- Associated Press - Sunday, June 7, 2015

OKLAHOMA CITY (AP) - Oklahoma would cease to be one of less than two dozen states that allow parents to leave their schoolchildren unvaccinated because of philosophical reasons under a state lawmaker’s proposal to end certain exemptions.

Republican Sen. Ervin Yen of Oklahoma City tells The Oklahoman (http://bit.ly/1cF6sq6 ) he plans to file legislation next year to remove religious and philosophical exemptions. Oklahoma requires students be vaccinated to attend public schools, but is one of about 18 states that allows parents to choose a philosophical reason for not vaccinating their children.

Yen said he is concerned about the rising number of Oklahoma residents who are choosing not to vaccinate their children. He cited a California measles outbreak that has been linked to 125 cases, according to the Centers for Disease Control and Prevention.

“This is not telling people they have to vaccinate their kids - it’s telling them they need to vaccinate their kids if they go to public, private or parochial schools,” Yen said.

The Oklahoma State Department of Health reports only .3 percent of kindergartners weren’t vaccinated because of their parents’ personal beliefs in the 2004-05 school year. That number has risen to 1.1 percent in the 2014-15 school year, meaning about 550 unvaccinated children attend Oklahoma kindergartens.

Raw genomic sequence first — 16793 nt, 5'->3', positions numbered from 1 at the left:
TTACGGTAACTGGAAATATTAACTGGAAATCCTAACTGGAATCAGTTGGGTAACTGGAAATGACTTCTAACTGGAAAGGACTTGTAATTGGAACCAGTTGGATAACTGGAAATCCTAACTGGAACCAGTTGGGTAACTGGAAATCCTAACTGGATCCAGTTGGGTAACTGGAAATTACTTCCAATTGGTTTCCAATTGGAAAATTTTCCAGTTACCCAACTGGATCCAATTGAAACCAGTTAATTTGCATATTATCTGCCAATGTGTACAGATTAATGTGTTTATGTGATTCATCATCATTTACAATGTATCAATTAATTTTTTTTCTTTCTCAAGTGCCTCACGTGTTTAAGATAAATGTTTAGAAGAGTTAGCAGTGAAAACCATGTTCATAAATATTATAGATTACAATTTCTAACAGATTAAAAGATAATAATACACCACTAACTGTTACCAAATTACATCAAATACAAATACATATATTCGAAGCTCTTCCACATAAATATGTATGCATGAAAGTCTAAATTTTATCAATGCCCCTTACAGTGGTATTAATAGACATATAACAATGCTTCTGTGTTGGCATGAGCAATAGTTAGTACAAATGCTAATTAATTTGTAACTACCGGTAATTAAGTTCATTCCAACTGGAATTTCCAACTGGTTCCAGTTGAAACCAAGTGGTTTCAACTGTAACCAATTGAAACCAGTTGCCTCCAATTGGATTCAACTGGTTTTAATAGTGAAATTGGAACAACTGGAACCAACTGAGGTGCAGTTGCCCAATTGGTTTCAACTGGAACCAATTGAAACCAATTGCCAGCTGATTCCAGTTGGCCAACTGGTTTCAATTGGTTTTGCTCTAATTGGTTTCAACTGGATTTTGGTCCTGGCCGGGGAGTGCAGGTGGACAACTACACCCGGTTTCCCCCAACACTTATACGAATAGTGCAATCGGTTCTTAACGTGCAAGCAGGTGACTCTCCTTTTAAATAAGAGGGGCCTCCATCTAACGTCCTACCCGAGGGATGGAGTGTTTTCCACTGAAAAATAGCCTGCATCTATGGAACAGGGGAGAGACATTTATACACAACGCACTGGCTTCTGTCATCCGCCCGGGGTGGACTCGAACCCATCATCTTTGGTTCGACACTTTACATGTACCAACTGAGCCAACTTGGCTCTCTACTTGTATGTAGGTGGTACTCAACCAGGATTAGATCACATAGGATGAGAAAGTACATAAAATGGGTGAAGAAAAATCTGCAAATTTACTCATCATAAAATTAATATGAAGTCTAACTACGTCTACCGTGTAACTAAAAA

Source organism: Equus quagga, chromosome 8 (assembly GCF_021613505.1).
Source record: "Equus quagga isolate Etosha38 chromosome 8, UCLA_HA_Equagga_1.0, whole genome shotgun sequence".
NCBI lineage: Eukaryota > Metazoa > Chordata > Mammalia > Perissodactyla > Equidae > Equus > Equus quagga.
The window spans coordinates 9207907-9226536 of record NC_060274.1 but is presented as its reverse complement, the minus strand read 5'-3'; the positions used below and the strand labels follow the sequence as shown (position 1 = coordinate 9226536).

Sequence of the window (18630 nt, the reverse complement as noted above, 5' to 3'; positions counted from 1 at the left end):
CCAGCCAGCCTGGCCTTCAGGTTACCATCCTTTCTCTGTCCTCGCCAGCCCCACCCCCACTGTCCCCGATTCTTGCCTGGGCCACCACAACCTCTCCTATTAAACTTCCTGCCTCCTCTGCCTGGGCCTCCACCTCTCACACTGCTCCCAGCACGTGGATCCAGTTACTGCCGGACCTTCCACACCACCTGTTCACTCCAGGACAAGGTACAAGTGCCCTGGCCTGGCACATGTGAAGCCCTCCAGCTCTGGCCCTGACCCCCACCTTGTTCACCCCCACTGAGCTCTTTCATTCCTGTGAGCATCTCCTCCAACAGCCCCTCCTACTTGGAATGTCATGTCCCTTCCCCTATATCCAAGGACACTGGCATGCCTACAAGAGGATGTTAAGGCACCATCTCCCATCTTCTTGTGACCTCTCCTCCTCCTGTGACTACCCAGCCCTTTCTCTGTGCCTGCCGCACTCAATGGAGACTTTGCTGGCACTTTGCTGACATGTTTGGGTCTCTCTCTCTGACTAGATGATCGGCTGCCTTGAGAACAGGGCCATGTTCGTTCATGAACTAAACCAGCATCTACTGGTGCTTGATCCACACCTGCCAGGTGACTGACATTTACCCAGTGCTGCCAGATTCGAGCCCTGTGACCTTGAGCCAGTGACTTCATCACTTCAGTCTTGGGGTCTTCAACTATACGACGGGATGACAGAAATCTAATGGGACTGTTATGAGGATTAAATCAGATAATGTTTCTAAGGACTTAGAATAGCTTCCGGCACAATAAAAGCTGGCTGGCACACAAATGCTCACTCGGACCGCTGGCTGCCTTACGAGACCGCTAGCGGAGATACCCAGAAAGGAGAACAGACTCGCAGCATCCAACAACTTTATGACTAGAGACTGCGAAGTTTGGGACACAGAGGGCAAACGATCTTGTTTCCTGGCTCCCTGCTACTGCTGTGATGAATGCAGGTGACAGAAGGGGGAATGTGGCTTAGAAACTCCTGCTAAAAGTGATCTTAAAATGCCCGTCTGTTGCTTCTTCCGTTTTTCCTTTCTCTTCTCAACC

Angie Hepp, a 30-year-old mother from Claremore, is not vaccinating her 4-year-old daughter and 2-year-old son.

“My children are born perfect,” said Claremore, a registered nurse. “They’re strong. They’re healthy. We feed them an excellent diet. They get fresh air. They get vitamin D. Their bodies are able to function.”

Dr. Steven Crawford, who serves as the department chair of family and preventive medicine at the University of Oklahoma College of Medicine, said those who are anti-vaccine typically come from high-income families.

“My belief is that, for one, they’re educated, and they believe they want to be very involved in their children’s health, and they look up things on the Internet and Google, and when you Google stuf?f, unfortunately there’s a lot of fake science,” Crawford said.

Crawford said vaccines are considered safe by the medical community.

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Information from: The Oklahoman, http://www.newsok.com

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